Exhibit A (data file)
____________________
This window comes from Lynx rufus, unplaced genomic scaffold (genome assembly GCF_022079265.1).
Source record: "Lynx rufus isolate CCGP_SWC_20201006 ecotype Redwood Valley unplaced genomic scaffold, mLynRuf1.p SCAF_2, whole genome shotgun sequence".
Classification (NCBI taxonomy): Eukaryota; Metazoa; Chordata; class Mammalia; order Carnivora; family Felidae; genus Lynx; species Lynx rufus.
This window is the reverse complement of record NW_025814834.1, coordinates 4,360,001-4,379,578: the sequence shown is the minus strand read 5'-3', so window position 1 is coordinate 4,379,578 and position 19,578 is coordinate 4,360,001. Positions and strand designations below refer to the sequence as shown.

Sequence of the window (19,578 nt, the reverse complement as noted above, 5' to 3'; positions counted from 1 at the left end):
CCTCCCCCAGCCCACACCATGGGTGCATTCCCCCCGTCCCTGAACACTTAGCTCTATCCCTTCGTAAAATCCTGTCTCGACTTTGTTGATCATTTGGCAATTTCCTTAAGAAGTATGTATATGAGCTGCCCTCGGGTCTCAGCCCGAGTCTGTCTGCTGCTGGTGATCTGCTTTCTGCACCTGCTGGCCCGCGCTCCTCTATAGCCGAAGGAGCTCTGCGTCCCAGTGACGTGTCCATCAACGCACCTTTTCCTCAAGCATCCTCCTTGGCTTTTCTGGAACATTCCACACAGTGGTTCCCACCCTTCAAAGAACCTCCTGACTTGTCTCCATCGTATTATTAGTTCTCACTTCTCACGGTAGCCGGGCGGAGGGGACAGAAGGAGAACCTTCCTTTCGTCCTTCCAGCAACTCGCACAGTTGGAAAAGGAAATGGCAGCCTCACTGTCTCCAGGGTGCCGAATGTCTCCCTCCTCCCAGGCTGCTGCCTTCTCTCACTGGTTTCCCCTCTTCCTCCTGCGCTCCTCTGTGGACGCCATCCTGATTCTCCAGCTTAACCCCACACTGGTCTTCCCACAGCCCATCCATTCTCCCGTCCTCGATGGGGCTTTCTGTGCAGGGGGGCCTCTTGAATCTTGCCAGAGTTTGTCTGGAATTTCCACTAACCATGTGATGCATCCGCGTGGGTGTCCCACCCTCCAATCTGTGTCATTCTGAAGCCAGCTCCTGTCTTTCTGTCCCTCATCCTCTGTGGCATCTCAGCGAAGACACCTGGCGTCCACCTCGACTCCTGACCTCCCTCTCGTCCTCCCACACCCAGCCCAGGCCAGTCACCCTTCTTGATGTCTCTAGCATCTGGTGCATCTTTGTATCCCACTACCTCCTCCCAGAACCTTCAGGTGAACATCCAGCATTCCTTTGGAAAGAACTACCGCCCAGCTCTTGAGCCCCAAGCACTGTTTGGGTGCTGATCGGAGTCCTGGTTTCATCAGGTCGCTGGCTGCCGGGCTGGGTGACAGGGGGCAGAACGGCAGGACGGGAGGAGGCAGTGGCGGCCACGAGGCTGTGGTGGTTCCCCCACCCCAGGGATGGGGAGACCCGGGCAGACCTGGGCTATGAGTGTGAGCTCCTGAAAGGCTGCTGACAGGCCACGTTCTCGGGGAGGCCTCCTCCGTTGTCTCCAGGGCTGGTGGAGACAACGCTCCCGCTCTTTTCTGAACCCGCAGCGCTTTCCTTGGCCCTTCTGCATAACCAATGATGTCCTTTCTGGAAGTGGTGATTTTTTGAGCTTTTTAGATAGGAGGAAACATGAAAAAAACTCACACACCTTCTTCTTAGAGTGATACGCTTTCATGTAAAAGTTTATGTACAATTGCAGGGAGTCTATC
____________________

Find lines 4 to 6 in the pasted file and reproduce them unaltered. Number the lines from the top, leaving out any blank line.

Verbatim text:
This window is the reverse complement of record NW_025814834.1, coordinates 4,360,001-4,379,578: the sequence shown is the minus strand read 5'-3', so window position 1 is coordinate 4,379,578 and position 19,578 is coordinate 4,360,001. Positions and strand designations below refer to the sequence as shown.

Sequence of the window (19,578 nt, the reverse complement as noted above, 5' to 3'; positions counted from 1 at the left end):
CCTCCCCCAGCCCACACCATGGGTGCATTCCCCCCGTCCCTGAACACTTAGCTCTATCCCTTCGTAAAATCCTGTCTCGACTTTGTTGATCATTTGGCAATTTCCTTAAGAAGTATGTATATGAGCTGCCCTCGGGTCTCAGCCCGAGTCTGTCTGCTGCTGGTGATCTGCTTTCTGCACCTGCTGGCCCGCGCTCCTCTATAGCCGAAGGAGCTCTGCGTCCCAGTGACGTGTCCATCAACGCACCTTTTCCTCAAGCATCCTCCTTGGCTTTTCTGGAACATTCCACACAGTGGTTCCCACCCTTCAAAGAACCTCCTGACTTGTCTCCATCGTATTATTAGTTCTCACTTCTCACGGTAGCCGGGCGGAGGGGACAGAAGGAGAACCTTCCTTTCGTCCTTCCAGCAACTCGCACAGTTGGAAAAGGAAATGGCAGCCTCACTGTCTCCAGGGTGCCGAATGTCTCCCTCCTCCCAGGCTGCTGCCTTCTCTCACTGGTTTCCCCTCTTCCTCCTGCGCTCCTCTGTGGACGCCATCCTGATTCTCCAGCTTAACCCCACACTGGTCTTCCCACAGCCCATCCATTCTCCCGTCCTCGATGGGGCTTTCTGTGCAGGGGGGCCTCTTGAATCTTGCCAGAGTTTGTCTGGAATTTCCACTAACCATGTGATGCATCCGCGTGGGTGTCCCACCCTCCAATCTGTGTCATTCTGAAGCCAGCTCCTGTCTTTCTGTCCCTCATCCTCTGTGGCATCTCAGCGAAGACACCTGGCGTCCACCTCGACTCCTGACCTCCCTCTCGTCCTCCCACACCCAGCCCAGGCCAGTCACCCTTCTTGATGTCTCTAGCATCTGGTGCATCTTTGTATCCCACTACCTCCTCCCAGAACCTTCAGGTGAACATCCAGCATTCCTTTGGAAAGAACTACCGCCCAGCTCTTGAGCCCCAAGCACTGTTTGGGTGCTGATCGGAGTCCTGGTTTCATCAGGTCGCTGGCTGCCGGGCTGGGTGACAGGGGGCAGAACGGCAGGACGGGAGGAGGCAGTGGCGGCCACGAGGCTGTGGTGGTTCCCCCACCCCAGGGATGGGGAGACCCGGGCAGACCTGGGCTATGAGTGTGAGCTCCTGAAAGGCTGCTGACAGGCCACGTTCTCGGGGAGGCCTCCTCCGTTGTCTCCAGGGCTGGTGGAGACAACGCTCCCGCTCTTTTCTGAACCCGCAGCGCTTTCCTTGGCCCTTCTGCATAACCAATGATGTCCTTTCTGGAAGTGGTGATTTTTTGAGCTTTTTAGATAGGAGGAAACATGAAAAAAACTCACACACCTTCTTCTTAGAGTGATACGCTTTCATGTAAAAGTTTATGTACAATTGCAGGGAGTCTATC